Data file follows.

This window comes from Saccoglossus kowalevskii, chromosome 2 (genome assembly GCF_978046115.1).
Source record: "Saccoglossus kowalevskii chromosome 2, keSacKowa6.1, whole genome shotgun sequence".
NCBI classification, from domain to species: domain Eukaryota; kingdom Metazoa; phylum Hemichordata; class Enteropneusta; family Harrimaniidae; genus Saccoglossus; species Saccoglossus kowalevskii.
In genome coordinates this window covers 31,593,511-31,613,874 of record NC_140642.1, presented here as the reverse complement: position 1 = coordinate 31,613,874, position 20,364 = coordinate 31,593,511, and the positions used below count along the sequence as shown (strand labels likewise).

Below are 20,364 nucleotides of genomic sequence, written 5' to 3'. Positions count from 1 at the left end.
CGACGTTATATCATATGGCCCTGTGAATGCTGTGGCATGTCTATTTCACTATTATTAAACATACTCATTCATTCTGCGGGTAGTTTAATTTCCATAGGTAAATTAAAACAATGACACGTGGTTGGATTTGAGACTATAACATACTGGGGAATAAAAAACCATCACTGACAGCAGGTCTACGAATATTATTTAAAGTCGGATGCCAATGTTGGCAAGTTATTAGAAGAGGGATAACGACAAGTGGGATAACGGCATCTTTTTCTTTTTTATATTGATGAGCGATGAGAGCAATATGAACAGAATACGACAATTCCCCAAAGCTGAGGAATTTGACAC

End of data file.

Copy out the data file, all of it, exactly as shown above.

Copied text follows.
This window comes from Saccoglossus kowalevskii, chromosome 2 (genome assembly GCF_978046115.1).
Source record: "Saccoglossus kowalevskii chromosome 2, keSacKowa6.1, whole genome shotgun sequence".
NCBI classification, from domain to species: domain Eukaryota; kingdom Metazoa; phylum Hemichordata; class Enteropneusta; family Harrimaniidae; genus Saccoglossus; species Saccoglossus kowalevskii.
In genome coordinates this window covers 31,593,511-31,613,874 of record NC_140642.1, presented here as the reverse complement: position 1 = coordinate 31,613,874, position 20,364 = coordinate 31,593,511, and the positions used below count along the sequence as shown (strand labels likewise).

Below are 20,364 nucleotides of genomic sequence, written 5' to 3'. Positions count from 1 at the left end.
CGACGTTATATCATATGGCCCTGTGAATGCTGTGGCATGTCTATTTCACTATTATTAAACATACTCATTCATTCTGCGGGTAGTTTAATTTCCATAGGTAAATTAAAACAATGACACGTGGTTGGATTTGAGACTATAACATACTGGGGAATAAAAAACCATCACTGACAGCAGGTCTACGAATATTATTTAAAGTCGGATGCCAATGTTGGCAAGTTATTAGAAGAGGGATAACGACAAGTGGGATAACGGCATCTTTTTCTTTTTTATATTGATGAGCGATGAGAGCAATATGAACAGAATACGACAATTCCCCAAAGCTGAGGAATTTGACAC